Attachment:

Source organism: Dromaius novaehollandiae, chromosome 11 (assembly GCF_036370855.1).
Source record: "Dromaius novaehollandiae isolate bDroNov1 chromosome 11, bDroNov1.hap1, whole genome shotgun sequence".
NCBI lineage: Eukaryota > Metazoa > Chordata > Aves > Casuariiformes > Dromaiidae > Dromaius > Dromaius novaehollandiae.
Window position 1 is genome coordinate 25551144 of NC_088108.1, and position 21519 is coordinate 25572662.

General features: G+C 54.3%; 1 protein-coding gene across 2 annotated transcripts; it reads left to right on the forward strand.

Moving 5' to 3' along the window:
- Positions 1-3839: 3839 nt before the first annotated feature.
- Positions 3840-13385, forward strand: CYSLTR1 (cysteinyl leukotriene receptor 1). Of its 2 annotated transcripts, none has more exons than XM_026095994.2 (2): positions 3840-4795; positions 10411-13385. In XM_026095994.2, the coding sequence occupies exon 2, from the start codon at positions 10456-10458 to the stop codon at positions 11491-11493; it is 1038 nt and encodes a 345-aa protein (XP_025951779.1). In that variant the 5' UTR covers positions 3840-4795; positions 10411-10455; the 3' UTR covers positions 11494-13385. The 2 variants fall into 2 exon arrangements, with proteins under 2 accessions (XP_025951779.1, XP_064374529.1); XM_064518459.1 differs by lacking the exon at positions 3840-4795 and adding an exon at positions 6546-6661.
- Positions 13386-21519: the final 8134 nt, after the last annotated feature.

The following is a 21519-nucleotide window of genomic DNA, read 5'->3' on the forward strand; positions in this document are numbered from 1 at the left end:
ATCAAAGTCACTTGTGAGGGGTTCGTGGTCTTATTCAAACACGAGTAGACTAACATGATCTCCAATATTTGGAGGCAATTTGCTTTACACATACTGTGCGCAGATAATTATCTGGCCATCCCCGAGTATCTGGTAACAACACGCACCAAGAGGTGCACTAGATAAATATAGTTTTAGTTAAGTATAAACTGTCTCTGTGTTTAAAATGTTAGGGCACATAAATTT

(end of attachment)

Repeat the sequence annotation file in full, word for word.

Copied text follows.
Source organism: Dromaius novaehollandiae, chromosome 11 (assembly GCF_036370855.1).
Source record: "Dromaius novaehollandiae isolate bDroNov1 chromosome 11, bDroNov1.hap1, whole genome shotgun sequence".
NCBI lineage: Eukaryota > Metazoa > Chordata > Aves > Casuariiformes > Dromaiidae > Dromaius > Dromaius novaehollandiae.
Window position 1 is genome coordinate 25551144 of NC_088108.1, and position 21519 is coordinate 25572662.

General features: G+C 54.3%; 1 protein-coding gene across 2 annotated transcripts; it reads left to right on the forward strand.

Moving 5' to 3' along the window:
- Positions 1-3839: 3839 nt before the first annotated feature.
- Positions 3840-13385, forward strand: CYSLTR1 (cysteinyl leukotriene receptor 1). Of its 2 annotated transcripts, none has more exons than XM_026095994.2 (2): positions 3840-4795; positions 10411-13385. In XM_026095994.2, the coding sequence occupies exon 2, from the start codon at positions 10456-10458 to the stop codon at positions 11491-11493; it is 1038 nt and encodes a 345-aa protein (XP_025951779.1). In that variant the 5' UTR covers positions 3840-4795; positions 10411-10455; the 3' UTR covers positions 11494-13385. The 2 variants fall into 2 exon arrangements, with proteins under 2 accessions (XP_025951779.1, XP_064374529.1); XM_064518459.1 differs by lacking the exon at positions 3840-4795 and adding an exon at positions 6546-6661.
- Positions 13386-21519: the final 8134 nt, after the last annotated feature.

The following is a 21519-nucleotide window of genomic DNA, read 5'->3' on the forward strand; positions in this document are numbered from 1 at the left end:
ATCAAAGTCACTTGTGAGGGGTTCGTGGTCTTATTCAAACACGAGTAGACTAACATGATCTCCAATATTTGGAGGCAATTTGCTTTACACATACTGTGCGCAGATAATTATCTGGCCATCCCCGAGTATCTGGTAACAACACGCACCAAGAGGTGCACTAGATAAATATAGTTTTAGTTAAGTATAAACTGTCTCTGTGTTTAAAATGTTAGGGCACATAAATTT